J.E.T. developed the study concept. J.E.T. and W.W. designed the methodology. W.W., S.R., Z.A.N. and J.E.T. built the model. W.W. and J.E.T. performed the analysis. J.E.T. and W.W. wrote the paper.

Corresponding author

Correspondence to Jessika E. Trancik.

Ethics declarations

Competing interests

The patent of TripEnergy model used for trip energy estimation is pending. The patent applicant is Massachusetts Institute of Technology. The inventors are J. E. Trancik, Z. A. Needell and J. McNerney. The application no. is US20180045526A1.

Additional information

Publisher’s note Springer Nature remains neutral with regard to jurisdictional claims in published maps and institutional affiliations.

Supplementary information

Supplementary Information

Supplementary Notes 1–15, Figs. 1–38 and Tables 1–7.

Reporting Summary

Source data

Source Data Fig. 1

The first column is raw data of Seattle trip fuel economy used to plot the histogram in Fig. 1a. The second column is raw data of Seattle vehicle-day energy requirements used to plot the histogram in Fig. 1b.

Source Data Fig. 3

The first column is the range of battery capacities plotted in kilowatt-hours, the second to eighth column each corresponds to VEP with (2) work charging; (3) home charging; (4) home and work charging; (5) home, work and overnight public charging; (6) home, work and ubiquitous public charging, (7) home, work and fast charging on the longest highway trip per day; and (8) home, work and fast charging on all highway trips.

Source Data Fig. 4

The first column is raw data of fast charging frequency used to plot the histogram in Fig. 4a. The second column is raw data of fast charging duration used to plot the histogram in Fig. 4b.

Source Data Fig. 5

The first column is the range of battery capacities plotted in kilowatt-hours. The second to fifth column each corresponds to VEPFlex with supplementary vehicles on 105 days, 10 days, 4 days and VEP in Fig. 5a. The sixth to ninth column each corresponds to VEPFlex with supplementary vehicles on 105 days, 10 days, 4 days and VEP in Fig. 5b.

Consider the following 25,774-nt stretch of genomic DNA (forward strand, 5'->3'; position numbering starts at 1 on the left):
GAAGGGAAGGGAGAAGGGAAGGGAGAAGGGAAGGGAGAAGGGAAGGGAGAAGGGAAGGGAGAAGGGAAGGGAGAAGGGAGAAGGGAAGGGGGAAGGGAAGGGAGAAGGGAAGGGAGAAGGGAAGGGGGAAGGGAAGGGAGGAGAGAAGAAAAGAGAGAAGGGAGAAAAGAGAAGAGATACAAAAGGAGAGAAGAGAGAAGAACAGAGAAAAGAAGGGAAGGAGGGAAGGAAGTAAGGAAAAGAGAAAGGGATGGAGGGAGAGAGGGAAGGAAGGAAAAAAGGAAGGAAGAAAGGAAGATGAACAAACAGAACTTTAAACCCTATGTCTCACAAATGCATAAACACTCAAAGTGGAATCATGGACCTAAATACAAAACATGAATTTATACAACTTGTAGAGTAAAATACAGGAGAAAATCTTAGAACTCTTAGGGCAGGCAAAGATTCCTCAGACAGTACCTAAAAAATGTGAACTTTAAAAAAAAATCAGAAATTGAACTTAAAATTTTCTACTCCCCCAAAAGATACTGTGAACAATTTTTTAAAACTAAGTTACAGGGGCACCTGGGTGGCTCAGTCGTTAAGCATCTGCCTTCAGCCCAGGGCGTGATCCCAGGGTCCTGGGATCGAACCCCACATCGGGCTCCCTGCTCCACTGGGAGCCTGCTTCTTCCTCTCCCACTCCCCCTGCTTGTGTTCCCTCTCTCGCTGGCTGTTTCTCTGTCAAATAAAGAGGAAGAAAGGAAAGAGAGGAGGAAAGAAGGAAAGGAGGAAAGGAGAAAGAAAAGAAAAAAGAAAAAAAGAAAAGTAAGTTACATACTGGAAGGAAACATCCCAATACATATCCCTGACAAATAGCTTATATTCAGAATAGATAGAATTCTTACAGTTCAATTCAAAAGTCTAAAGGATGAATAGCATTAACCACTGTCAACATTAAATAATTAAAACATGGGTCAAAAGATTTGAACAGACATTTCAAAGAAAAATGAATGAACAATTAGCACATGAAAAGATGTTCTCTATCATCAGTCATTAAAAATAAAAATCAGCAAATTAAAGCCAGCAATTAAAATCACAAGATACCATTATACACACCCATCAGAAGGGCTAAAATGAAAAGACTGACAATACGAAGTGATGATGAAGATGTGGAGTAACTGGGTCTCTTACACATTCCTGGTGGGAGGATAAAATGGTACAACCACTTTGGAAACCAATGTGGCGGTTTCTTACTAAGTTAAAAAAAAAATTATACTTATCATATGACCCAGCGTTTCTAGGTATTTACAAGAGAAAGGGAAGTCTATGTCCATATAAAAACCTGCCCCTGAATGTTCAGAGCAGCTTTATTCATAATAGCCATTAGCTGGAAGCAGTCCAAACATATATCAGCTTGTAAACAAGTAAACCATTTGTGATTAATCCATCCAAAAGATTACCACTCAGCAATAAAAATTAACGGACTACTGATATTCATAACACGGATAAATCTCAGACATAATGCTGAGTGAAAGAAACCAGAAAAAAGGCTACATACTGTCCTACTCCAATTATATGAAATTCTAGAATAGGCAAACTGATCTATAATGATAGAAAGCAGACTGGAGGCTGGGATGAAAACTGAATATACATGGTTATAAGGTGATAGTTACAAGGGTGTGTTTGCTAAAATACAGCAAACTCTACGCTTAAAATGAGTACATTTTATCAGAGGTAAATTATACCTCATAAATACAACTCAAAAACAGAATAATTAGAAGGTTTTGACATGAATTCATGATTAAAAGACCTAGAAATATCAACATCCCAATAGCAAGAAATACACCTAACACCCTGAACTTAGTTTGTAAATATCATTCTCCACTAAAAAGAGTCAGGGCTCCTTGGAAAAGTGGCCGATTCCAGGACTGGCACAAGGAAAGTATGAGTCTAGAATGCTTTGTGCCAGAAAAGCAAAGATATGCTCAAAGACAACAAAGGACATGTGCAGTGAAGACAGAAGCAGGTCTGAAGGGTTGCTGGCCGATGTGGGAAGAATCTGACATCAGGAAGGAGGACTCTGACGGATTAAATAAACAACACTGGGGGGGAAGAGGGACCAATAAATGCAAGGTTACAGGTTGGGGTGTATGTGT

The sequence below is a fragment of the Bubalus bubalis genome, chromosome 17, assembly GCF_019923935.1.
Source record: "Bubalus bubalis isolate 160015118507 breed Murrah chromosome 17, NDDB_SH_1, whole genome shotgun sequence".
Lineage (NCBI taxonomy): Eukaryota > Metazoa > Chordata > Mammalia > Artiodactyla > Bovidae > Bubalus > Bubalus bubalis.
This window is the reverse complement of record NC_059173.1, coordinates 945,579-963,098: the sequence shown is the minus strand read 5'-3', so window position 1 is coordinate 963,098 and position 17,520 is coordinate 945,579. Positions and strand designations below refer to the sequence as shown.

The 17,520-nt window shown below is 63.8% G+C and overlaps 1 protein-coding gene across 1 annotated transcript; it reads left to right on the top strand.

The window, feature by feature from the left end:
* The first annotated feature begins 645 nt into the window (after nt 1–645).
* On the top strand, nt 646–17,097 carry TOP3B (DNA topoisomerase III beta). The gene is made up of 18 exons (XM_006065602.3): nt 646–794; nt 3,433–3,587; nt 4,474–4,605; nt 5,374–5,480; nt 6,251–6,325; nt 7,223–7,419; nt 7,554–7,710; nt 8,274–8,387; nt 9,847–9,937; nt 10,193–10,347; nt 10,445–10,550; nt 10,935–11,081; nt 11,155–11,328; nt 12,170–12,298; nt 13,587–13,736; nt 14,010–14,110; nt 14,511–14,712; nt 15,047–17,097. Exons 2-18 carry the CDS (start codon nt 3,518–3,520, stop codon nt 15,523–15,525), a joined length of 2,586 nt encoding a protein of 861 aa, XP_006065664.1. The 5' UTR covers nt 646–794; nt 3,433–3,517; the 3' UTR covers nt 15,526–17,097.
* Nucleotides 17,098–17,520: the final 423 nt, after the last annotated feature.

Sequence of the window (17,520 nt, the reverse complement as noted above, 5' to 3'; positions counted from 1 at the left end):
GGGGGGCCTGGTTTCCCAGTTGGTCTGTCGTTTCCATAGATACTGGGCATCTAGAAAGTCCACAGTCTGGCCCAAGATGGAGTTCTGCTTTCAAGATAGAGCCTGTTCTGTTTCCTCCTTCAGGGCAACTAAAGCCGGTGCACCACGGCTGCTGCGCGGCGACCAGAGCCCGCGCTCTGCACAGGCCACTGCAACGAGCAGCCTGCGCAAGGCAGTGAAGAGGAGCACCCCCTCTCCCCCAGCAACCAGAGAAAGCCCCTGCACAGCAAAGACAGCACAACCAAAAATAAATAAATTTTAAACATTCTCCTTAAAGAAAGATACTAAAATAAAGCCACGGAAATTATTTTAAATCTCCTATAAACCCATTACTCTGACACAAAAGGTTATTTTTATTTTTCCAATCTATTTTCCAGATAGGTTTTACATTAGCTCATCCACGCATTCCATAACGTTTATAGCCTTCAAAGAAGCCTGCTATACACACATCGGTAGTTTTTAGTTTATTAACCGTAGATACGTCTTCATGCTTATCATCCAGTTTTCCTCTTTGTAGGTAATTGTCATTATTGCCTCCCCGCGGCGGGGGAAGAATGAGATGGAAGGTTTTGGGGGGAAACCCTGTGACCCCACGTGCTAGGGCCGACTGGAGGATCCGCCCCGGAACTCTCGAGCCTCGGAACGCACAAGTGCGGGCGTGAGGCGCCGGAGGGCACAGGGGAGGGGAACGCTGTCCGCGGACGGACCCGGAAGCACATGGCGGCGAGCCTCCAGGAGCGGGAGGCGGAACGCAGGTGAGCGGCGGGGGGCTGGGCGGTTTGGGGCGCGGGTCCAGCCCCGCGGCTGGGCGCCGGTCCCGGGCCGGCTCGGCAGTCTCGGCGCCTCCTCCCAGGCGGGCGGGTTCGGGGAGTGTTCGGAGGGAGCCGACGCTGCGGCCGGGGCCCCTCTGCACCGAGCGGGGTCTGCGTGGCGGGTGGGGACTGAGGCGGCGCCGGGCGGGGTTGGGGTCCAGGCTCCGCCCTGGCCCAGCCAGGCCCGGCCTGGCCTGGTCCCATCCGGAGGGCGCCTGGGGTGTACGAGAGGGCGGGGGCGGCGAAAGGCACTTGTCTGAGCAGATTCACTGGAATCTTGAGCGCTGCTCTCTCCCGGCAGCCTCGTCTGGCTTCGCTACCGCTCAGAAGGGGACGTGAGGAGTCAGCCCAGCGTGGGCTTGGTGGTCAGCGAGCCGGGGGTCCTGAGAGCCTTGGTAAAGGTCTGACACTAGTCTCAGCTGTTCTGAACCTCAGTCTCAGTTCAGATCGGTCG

Source Data Fig. 6

The first column is the fraction of unelectrified Seattle vehicle-days for each date in Fig. 6a. The second column is the fraction of unelectrified Seattle vehicle-days for each holiday period in Fig. 6b. The third column is the fraction of unelectrified Seattle vehicle-days for each duration in Fig. 6c.

Source Data Fig. 7

The first column is the range of battery capacities plotted in kilowatt-hours. The second to fourth column correspond to DAP when home, work and fast charging are available on all highway trips; home and work charging are available; and home charging is available in Fig. 7a. The fifth column is raw data of US vehicle-day energy requirements used to plot the US distribution in Fig. 7b. The sixth column is raw data of Seattle vehicle-day energy requirements used to plot the Seattle distribution in Fig. 7b.

Source Data Fig. 8

The first, third, fifth, seventh column are VEP(Flex) with supplementary vehicles on 105 days, 10 days, 1 day and 0 days with a 40 kWh BEV under the four charging availability scenarios from top to bottom in the figure. The other columns are VEP(Flex) with a 100 kWh BEV.

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Wei, W., Ramakrishnan, S., Needell, Z.A. et al. Personal vehicle electrification and charging solutions for high-energy days. Nat Energy 6, 105–114 (2021).